Plackband  (Netherlands)

Plackband, 'The Lost Tapes'

The Lost Tapes  (2000, recorded 1981,  59.01)  ***/T

Bloodmaster
End of the Line
The Good Earth
The Hunchback
Sign of the Knife
Seventy Warriors

Current availability:

Mellotron used:

Plackband were named for Plakband, the Dutch equivalent of gaffer tape, as it was apparently all that held their equipment together back in the mid-'70s. Of course, joke names aren't meant to stick (ho ho), but so often do... It took the band a while to work up to a professional level, releasing a lone single in 1978, Seventy Warriors b/w Some Party, although they either didn't own their Mellotron then, or simply didn't use it. They split in the early '80s, having never recorded a studio album, despite having a healthy following in their home area.

Almost twenty years later, a long-forgotten live tape was found in their old rehearsal space, and released as The Lost Tapes, proving to be of excellent sound quality, and giving a good idea of what a proper Plackband album may have sounded like. And they sounded like...? A rather simplistic version of the classic symphonic prog sound, to be honest, predating '80s neo-prog by a year or two while also sounding a little like Camel, though without the great atmosphere the latter could conjure up on a good day. Most of the material is somewhat overlong for its fairly limited content, particularly The Hunchback, which seems to last for a couple of geological epochs. Don't get me wrong; this is pleasant enough, but all a bit unengaging, and nowhere near the quality of their countrymen Focus or Finch, although several miles ahead of '80s bands such as Coda or the awful For Absent Friends.

Mellotron (from vocalist Kees Bik, surprisingly) on every track, although at no point does it get anything resembling a starring role. It was largely used for a background wash of choirs, although I think I spotted a string part at one point, as against the ubiquitous string synth lathered over every track. All in all, despite the number of highlighted tracks above, this deserves its low 'T' rating, as the 'Tron is so quiet as to be hardly there at all.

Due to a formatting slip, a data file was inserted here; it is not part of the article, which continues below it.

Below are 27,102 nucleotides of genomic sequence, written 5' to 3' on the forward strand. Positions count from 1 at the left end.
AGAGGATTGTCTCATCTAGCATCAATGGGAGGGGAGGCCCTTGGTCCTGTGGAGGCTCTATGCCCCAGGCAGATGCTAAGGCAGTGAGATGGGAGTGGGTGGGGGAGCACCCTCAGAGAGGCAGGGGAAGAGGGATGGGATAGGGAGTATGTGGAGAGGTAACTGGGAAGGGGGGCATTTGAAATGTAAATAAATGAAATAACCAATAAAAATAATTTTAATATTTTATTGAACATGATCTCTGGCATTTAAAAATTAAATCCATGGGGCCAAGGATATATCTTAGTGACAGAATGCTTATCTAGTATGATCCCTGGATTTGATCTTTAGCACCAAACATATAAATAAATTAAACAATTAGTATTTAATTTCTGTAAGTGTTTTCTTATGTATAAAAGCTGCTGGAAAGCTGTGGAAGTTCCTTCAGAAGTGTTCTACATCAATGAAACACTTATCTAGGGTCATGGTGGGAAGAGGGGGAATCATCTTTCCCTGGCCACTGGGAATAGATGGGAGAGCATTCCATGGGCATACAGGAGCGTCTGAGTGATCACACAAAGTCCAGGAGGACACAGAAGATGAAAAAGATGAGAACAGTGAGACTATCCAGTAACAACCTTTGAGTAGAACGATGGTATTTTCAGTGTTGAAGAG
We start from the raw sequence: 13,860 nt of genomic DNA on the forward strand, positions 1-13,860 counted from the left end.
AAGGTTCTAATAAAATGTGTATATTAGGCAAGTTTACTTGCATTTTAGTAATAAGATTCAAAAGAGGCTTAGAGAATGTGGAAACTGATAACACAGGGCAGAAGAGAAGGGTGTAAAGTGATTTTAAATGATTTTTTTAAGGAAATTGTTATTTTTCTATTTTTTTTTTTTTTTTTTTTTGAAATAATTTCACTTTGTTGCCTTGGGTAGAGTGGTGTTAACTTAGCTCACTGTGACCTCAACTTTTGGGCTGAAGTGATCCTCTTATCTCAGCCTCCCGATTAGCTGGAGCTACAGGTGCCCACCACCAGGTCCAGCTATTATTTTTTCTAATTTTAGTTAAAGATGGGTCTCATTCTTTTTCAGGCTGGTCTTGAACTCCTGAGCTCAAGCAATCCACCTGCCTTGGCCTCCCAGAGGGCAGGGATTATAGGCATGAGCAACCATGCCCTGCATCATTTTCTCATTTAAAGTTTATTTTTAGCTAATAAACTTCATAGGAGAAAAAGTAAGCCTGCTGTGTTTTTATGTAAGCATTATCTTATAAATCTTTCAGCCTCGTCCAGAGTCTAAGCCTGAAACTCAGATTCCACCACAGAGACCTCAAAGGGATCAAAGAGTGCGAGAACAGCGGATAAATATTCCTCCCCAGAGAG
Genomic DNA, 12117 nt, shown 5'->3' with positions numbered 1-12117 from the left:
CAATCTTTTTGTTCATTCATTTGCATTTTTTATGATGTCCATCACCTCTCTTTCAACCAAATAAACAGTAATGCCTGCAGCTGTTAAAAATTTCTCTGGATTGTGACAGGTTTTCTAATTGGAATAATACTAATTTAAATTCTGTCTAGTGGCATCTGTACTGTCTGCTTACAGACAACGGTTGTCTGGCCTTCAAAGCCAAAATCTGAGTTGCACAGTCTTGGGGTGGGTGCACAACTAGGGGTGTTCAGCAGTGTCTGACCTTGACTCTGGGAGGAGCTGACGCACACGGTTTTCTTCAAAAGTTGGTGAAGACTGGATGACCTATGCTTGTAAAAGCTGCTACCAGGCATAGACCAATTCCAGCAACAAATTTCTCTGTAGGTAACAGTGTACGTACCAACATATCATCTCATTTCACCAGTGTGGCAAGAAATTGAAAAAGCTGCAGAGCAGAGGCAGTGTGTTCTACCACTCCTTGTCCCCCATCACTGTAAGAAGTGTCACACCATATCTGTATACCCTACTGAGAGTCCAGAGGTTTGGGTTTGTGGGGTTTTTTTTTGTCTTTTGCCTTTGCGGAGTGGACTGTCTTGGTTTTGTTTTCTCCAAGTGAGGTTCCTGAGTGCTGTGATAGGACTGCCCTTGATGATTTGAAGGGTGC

Plackband reformed around the time of this release, recording a new album, 2002's After the Battle, following the Remember Forever single, including their original 1978 single tracks. Despite the Mellotron sounds, it seems highly likely that it's samples, as their old M400 had been sold many years earlier. As far as The Lost Tapes goes, if you're into that Dutch/German laid-back prog style, you'll probably like it, but anyone with a yearning for something more complex should probably look elsewhere. Remarkably little Mellotron, too, so I wouldn't bother on those grounds either.

Official site

See: Samples

Plain White T's  (US)

Plain White T's, 'Big Bad World'

Big Bad World  (2008,  33.57)  ***/T½

Big Bad World
Natural Disaster
Serious Mistake
Rainy Day
1, 2, 3, 4

That Girl
Sunlight
I Really Want You
Meet Me in California
Someday

Current availability:

Mellotron/Chamberlin used:

The Plain White T's (poor grammar, but, in fairness, an awkward one) are an indie/powerpop crossover band, who keep spoiling potentially good songs with irritating indie vocal mannerisms, at least on 2008's Big Bad World; it's by no means a bad record, but I keep getting the feeling it could've been so much better. Best tracks? Serious Mistake, the '60s-ish hit 1, 2, 3, 4 and the very powerpoppy That Girl, with its amusingly risqué lyric, although finishing on its worst track (Someday) nearly got the album docked half a star.

Johnny K plays Mellotron, while Jon Brion does his usual Chamberlin thing, with Chamby strings on Rainy Day, a few Mellotron string chords on 1, 2, 3, 4 and flutes from one or the other on Sunlight. Overall, a reasonable enough effort, but less whining in the vocal department would improve matters dramatically.

Official site

Planetarium  (Italy)

Planetarium, 'Infinity'

Infinity  (1971,  36.47)  ****/TTTT

The Beginning
Life

Man (part one)
Man (part two)
Love
War
The Moon
Infinity

Current availability:

Mellotron used:

Planetarium were a little-known Italian outfit whose real names appear to be unknown; in fact, I've no idea if there are any credits on their sole album, Infinity, at all. Musically, they were full-on instrumental symphonic prog (pre-PFM, note), with the odd wordless vocal, meaning that those of you who can't handle 'foreign' vocals should have no problem. Their sound is a little 'proto-prog', particularly on the title track, but that's hardly surprising, given the recording date. Man (Part Two) and War are probably the album's highlights, but there isn't a bad track on board, to be honest.

The anonymous keyboard player's Mellotron work is pretty full-on, too, with swathes of (presumably) Mark II strings on almost every track, the exception being the acoustic guitar/organ duet of Man (Part One). The finest 'Tron moment is probably the superbly cranky pitchbend at the end of The Beginning (as against the beginning of the end), repeated at the end of the album. Twist that dial! So; good music, loads of 'Tron - can't go wrong really, can you?

Plasticland  (US)  see:

Plasticland

Plasticsoul  (US)

Plasticsoul, 'Pictures From the Long Ago'

Pictures From the Long Ago  (2005,  44.37)  ***½/TTT½

Broken Bones
Heartbeats and Baby's Breath
Saintly
You Choose Me

Over and Over
Ten Stories Up
Roof Above Your Wheels
Borrowed and Gone
Paper and Paraffin
Sleep Baby Sleep

Current availability:

Chamberlin used:

The LA-based Plasticsoul are, going by their 2005 debut, Pictures From the Long Ago, an Americana/powerpop crossover act with a heavy Neil Young influence for good measure. It's a fine album, highlights including opener Broken Bones, the countryish Saintly and You Choose Me and mournful closer Sleep Baby Sleep, although nothing here disappoints, probably due to said Neil influence. I would say, "Can you go wrong being influenced by Neil Young?", but then I remembered Pearl Jam.